Comments

  1. #1 The Phytophactor
    June 25, 2010

    Since a number of public undergraduate universities offer very much the same educational amenities at much reduced, but not as much lower as they used to be, it does become a question of where is the added benefit. It’s interesting to compare my own blue-collar, state school background and experiences with those of colleagues who when to “elite” schools. They did have more opportunities to do things that I couldn’t have afforded anyways.

  2. #2 Michael Nielsen
    June 25, 2010

    They’re also paying for brand. In some cases – Harvard comes to mind – this is likely by far the largest thing they’re paying for.

  3. #3 CCPhysicist
    June 25, 2010

    It actually is possible to get that kind of faculty contact at a state-funded research university, but those kinds of specialized “internal” residential or honors colleges are rare and must be funded by short-changing the sheep in some other program and/or targeted alumni fund raising. AFAIK these are rare for business majors, so that is one area where a SLAC education must have true added value.

    The direct contacts to fellow alumni exist in this other model, but not the branding … so you are very unlikely to know that someone from that university came from that special sub-unit, with all that implies.

    But there is a related uncomfortable set of questions: Are all of the faculty active in research? If you want faculty that prefer a SLAC to an R1, are you really competing in salary with the R1 (and the Harvard, Yale, Princeton R1 SLAC) world?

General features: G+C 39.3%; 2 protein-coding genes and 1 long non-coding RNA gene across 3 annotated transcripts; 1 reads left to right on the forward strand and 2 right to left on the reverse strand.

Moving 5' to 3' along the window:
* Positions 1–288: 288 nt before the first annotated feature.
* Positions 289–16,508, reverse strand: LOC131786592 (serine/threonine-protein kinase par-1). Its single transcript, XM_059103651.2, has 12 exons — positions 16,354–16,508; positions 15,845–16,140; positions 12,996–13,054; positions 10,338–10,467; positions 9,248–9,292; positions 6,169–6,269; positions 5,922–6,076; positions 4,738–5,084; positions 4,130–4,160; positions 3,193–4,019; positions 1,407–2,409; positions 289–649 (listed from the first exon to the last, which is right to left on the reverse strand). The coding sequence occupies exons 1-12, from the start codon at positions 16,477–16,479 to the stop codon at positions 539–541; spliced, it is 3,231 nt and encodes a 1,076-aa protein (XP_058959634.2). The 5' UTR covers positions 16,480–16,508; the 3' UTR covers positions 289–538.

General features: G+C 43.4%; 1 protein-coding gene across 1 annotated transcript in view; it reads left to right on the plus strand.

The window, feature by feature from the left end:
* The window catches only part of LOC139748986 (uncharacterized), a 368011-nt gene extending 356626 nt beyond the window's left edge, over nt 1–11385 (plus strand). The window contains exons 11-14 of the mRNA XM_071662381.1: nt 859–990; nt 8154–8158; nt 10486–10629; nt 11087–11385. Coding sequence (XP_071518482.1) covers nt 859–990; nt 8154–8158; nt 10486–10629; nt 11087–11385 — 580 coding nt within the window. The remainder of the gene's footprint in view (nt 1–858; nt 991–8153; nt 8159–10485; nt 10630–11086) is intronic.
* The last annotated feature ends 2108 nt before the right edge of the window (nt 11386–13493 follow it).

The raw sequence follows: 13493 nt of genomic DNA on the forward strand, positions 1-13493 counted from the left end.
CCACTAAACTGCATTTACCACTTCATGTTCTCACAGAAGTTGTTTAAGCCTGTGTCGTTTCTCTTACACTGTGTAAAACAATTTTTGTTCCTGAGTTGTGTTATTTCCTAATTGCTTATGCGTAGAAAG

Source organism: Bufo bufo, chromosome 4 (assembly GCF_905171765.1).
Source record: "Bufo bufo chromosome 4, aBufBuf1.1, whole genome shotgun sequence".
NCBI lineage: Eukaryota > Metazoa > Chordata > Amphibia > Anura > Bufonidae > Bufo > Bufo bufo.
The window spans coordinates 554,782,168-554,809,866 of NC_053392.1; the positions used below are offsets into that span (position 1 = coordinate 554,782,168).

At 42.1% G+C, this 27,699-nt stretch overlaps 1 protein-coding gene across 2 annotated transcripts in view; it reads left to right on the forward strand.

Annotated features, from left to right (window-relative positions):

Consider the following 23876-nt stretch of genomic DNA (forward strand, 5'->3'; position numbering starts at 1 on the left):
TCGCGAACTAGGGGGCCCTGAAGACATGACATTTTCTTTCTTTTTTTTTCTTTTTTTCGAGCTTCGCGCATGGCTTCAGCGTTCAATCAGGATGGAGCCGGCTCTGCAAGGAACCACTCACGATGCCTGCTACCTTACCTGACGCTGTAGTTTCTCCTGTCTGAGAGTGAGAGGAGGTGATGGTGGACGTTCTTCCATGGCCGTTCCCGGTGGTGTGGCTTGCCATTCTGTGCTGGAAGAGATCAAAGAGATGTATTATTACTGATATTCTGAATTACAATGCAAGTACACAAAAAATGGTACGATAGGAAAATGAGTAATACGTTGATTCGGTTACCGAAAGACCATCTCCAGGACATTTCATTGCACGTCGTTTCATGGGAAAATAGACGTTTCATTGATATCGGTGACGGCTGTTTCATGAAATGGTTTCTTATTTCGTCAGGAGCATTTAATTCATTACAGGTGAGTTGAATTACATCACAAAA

I’ve also wondered many times about college economics at various institutions. My students this summer got a great deal, because their tuition barely covered my summer pay, let alone other expenses for the course. (It was subsidized by larger classes.) How does the total per-credit tuition of your students compare to your salary? Salary plus college support for (student) research? Is physics a source or sink for the college?

  4. #4 Chad Orzel
    June 25, 2010

    They’re also paying for brand. In some cases – Harvard comes to mind – this is likely by far the largest thing they’re paying for.

    That’s pretty closely related to the “connections” thing, I think. It is slightly different, though (in that the name signals something even to people who didn’t go there), so maybe the third category ought to be expanded.

    But there is a related uncomfortable set of questions: Are all of the faculty active in research?

    Yes.
    There’s a pretty strong research requirement for tenure, and our undergraduate research program is one of the things we use to sell the college to prospective students, particularly in the sciences. Anybody who got tenure in the last ten or fifteen years has an active research program of some sort.

    If you want faculty that prefer a SLAC to an R1, are you really competing in salary with the R1 (and the Harvard, Yale, Princeton R1 SLAC) world?

    Salary-wise, we’re not competing with R1 schools. And we don’t have the same resources (obviously, we don’t have graduate students, and it’s a rare small college whose facilities can compare to a Harvard or Yale). This means that faculty have to be judicious about their choice of research projects, and we’re not really competing for people who want to run five different experiments each with two post-docs and a handful of grad students. But our faculty do do research, and publish papers, and present at national and international conferences.